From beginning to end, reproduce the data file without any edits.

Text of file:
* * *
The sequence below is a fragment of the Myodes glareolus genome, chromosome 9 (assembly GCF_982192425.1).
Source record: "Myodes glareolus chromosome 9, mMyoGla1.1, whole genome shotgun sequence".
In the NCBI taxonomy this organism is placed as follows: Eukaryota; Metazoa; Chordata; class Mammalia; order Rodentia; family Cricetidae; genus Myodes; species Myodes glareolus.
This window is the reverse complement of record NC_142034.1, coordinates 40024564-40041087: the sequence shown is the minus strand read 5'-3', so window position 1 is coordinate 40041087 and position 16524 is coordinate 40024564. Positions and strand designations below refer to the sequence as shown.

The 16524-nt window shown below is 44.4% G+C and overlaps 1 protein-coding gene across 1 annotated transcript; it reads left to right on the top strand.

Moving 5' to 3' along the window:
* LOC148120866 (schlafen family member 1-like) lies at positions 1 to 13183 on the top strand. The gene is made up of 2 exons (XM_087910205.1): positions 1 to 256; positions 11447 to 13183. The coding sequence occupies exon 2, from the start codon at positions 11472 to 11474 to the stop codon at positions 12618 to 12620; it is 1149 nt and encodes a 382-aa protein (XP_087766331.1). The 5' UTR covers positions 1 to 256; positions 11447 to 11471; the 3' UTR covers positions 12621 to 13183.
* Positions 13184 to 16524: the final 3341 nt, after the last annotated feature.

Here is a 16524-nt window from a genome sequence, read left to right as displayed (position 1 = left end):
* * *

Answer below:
The sequence below is a fragment of the Myodes glareolus genome, chromosome 9 (assembly GCF_982192425.1).
Source record: "Myodes glareolus chromosome 9, mMyoGla1.1, whole genome shotgun sequence".
In the NCBI taxonomy this organism is placed as follows: Eukaryota; Metazoa; Chordata; class Mammalia; order Rodentia; family Cricetidae; genus Myodes; species Myodes glareolus.
This window is the reverse complement of record NC_142034.1, coordinates 40024564-40041087: the sequence shown is the minus strand read 5'-3', so window position 1 is coordinate 40041087 and position 16524 is coordinate 40024564. Positions and strand designations below refer to the sequence as shown.

The 16524-nt window shown below is 44.4% G+C and overlaps 1 protein-coding gene across 1 annotated transcript; it reads left to right on the top strand.

Moving 5' to 3' along the window:
* LOC148120866 (schlafen family member 1-like) lies at positions 1 to 13183 on the top strand. The gene is made up of 2 exons (XM_087910205.1): positions 1 to 256; positions 11447 to 13183. The coding sequence occupies exon 2, from the start codon at positions 11472 to 11474 to the stop codon at positions 12618 to 12620; it is 1149 nt and encodes a 382-aa protein (XP_087766331.1). The 5' UTR covers positions 1 to 256; positions 11447 to 11471; the 3' UTR covers positions 12621 to 13183.
* Positions 13184 to 16524: the final 3341 nt, after the last annotated feature.

Here is a 16524-nt window from a genome sequence, read left to right as displayed (position 1 = left end):